On two-hour delays

Me? I don’t like ’em. Not one little bit. Oh, now the kids — the kids love those extra two hours of sleep.

Scenario #1: Their parents wake them and say, “You’ve had a two-hour delay; time to get up now,” and they go, “Wow! I just got two more hours of sleep! Bonus!”

Scenario #2: Their phone buzzes with the notification from the school district that there’s a two-hour delay. They quietly whisper Yes! — then promptly go back to sleep.

As you might guess, neither of those dreams come true in this house. Once I’m up at 4:30, I’m up for the day. None of this going-back-to-bed nonsense. Therefore, two-hour delays need to either 1) not happen, or 2) turn into cancellations so I can stay in my jammies and work from home. (At least I get to have a leisurely breakfast and an extra coffee. I’ll go do that now. BRB.)

I do understand why they always start with delays. Really, I get it. It is easier to see “black ice” in the daylight, and many of the back roads in the rural community where I teach go unsalted and unplowed until the last minute. The school whiners always surface on days like this, too:

“In my day, we went to school no matter how bad the roads were!”
“What’s up with those sissies? It’s just -20 outside. Get to school and go into the building and get warm.”
“Why are they always delaying schools? Don’t those bus drivers know how to drive?”

I’ve heard them all (and more), trust me. It’s not really about any of those issues, in my opinion. It’s more about living in an extremely litigious society, where officials accused of disregarding anybody’s safety — that of students or staff — can face a tremendously difficult legal battle if something unfortunate should happen. That, and hello: just err on the side of caution where kids are concerned. Call us sissies; I care not. Getting to school by 7:20 a.m. is important, I know. Getting there no matter the cost, especially when there are now record numbers of student drivers, is not earth-shatteringly crucial. Thus saith the Fink this day.

But delays? As a former principal of mine used to say: “Not a fan.”

Not a fan.

9 thoughts on “On two-hour delays

  1. David

    I totally understand where you are coming from! If something wakes me up after…say three hours of sleep I am done…ain’t no going back to sleep for this guy, simply has never happened.

    I have been watching the weather of those East of the Mississippi and all I can say is “Wow, some Winter!” Stay warm, safe and of course your Finkiest!

    Much, you know….:)

    Reply
      1. David

        I do indeed get up and out of bed, one, I do not want to disturb Liz and secondly I have been this way for more than 40 years so I know my body.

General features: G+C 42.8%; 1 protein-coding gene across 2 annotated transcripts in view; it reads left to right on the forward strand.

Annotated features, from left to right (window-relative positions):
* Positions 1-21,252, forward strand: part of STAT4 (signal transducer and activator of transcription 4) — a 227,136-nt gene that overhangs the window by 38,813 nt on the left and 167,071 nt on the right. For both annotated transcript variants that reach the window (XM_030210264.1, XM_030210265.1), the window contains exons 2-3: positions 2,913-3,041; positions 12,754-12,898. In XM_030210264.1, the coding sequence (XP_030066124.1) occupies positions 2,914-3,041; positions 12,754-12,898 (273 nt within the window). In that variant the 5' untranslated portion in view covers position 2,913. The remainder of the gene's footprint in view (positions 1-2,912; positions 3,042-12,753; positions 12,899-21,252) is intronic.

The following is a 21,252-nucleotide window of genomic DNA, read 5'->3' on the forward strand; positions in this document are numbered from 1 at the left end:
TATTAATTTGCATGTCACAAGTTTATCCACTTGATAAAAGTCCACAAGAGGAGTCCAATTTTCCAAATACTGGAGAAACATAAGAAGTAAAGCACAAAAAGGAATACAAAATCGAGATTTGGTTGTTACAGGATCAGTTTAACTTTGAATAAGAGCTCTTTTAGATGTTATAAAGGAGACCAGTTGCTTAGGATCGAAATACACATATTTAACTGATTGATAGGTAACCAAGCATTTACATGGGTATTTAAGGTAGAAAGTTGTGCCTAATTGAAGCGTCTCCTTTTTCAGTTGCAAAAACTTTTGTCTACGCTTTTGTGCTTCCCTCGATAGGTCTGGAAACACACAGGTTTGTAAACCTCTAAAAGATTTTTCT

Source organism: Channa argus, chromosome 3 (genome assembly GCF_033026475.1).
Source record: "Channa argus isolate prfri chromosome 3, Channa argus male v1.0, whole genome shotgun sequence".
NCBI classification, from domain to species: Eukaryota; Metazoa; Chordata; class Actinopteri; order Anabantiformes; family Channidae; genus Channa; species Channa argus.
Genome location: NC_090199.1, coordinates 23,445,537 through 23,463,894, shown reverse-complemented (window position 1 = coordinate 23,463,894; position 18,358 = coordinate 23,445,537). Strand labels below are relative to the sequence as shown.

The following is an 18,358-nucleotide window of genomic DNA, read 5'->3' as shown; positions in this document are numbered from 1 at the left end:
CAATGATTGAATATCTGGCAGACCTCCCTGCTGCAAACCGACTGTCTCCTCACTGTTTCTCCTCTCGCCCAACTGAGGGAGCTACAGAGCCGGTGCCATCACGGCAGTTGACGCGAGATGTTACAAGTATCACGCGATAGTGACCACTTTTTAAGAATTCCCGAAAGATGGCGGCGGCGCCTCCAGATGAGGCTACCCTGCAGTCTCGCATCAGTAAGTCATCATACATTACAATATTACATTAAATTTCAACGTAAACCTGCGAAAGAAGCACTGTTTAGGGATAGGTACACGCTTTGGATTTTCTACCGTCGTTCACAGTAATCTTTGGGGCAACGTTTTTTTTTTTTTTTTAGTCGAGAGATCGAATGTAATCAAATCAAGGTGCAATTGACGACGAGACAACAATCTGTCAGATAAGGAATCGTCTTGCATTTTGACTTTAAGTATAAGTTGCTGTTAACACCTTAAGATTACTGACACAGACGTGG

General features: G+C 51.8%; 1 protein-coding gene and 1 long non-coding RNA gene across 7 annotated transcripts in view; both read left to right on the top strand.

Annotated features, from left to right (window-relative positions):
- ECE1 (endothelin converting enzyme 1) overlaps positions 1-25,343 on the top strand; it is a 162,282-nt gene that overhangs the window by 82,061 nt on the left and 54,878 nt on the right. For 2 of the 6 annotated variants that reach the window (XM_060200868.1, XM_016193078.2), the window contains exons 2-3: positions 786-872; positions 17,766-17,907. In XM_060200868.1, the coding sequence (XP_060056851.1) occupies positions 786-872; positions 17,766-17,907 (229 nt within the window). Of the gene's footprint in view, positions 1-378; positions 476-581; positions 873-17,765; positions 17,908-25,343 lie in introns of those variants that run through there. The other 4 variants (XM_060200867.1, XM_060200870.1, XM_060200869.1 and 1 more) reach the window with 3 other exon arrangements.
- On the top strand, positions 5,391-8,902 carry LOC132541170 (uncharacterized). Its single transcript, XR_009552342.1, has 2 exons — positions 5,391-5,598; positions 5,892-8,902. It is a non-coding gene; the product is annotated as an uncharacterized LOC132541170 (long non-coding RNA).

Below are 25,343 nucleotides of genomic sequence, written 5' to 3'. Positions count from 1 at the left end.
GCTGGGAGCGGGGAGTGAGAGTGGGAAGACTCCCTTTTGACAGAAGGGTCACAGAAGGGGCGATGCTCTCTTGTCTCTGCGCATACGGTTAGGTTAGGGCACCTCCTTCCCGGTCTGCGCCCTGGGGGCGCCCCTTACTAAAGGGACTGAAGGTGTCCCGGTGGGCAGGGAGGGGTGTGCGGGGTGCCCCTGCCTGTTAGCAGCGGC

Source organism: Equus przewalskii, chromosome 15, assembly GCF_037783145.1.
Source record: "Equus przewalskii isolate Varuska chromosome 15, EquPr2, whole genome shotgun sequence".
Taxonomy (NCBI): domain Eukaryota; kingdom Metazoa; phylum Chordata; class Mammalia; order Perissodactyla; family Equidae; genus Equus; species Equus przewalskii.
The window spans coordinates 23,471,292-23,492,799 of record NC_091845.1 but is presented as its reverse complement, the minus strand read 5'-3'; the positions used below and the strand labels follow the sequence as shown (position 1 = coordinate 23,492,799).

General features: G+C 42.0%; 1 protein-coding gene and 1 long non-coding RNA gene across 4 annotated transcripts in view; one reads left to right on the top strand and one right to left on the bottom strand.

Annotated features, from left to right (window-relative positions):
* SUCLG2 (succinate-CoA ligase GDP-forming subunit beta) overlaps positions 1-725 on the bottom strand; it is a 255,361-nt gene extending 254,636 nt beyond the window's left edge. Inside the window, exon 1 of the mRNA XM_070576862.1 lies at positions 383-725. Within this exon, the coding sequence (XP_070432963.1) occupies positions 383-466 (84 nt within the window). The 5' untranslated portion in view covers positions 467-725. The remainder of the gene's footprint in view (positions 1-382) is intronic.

It is amazing all the things one can get done… :)

        Reply
  2. PKPudlin

    Here in NC, ‘wintry weather’ is a huge deal. At the first hint that there may possibly be slightest chance of something that might even remotely resemble a snowflake, they spring into action. Schools are closed immediately. Trucks loaded with a liquid ice-melting solution are deployed to spray the main roads and highways (and cars and grass and anything else they can reach :P ). Warnings are flashed on radios, television and cellphones. People flood the grocery stores and empty the shelves of milk, bread and eggs. (Making French Toast is apparently part of this whole exercise. Of course, that is an assumption on my part.) I get panicky emails asking if I am still holding lessons. About an hour later I get another panicky email from the same people telling me they are not coming to their lesson.
    *sigh*

    Those of us from the Frozen Tundra known as NY state (and others) just shake our heads and go about our business. It all is rather amusing, really.

    One year I worked as a long-term sub at a school district in NY state called North Rose. It was on the border of Lake Ontario between Oswego and Rochester, so you know this place got slammed with snow every winter. The superintendent was proud of saying they did not have a snow day for 5 years. Bully for him – he didn’t have to brave the elements at 0-dark-thirty trying to get to work. Everyone who worked there took their lives in their hands every day just to get to work (I had a 45-minute drive!). There were days I’d have given just about anything to have some sort of delay or snow day.

    Enjoy your delay!
    PK
    Nanook of the North

    Reply
    1. Rat Fink Post author

      HAhaha I laffed at this. I needed that today. I’ve seen Florida drivers do the same thing when I was down there. They need a little dose of upstate NY and north central Ohio!

      Reply
    1. Rat Fink Post author

      Well let’s see…I think we’ve only used 4 of the 5 calamity days, so we’re good for the moment. If we have to go over, they’ll take a day off spring break, and they’ll cancel an inservice day, so hopefully no make-ups after Memorial Day weekend! It’s been crazy here.

      Reply
  3. Candace

    Time until Thursday, March 20, 2014 at 12:57:00 PM (Pittsburgh time)
    55
    DAYS
    21
    HOURS
    55
    MINUTES
    35
    SECONDS
    until spring :-)

    Reply

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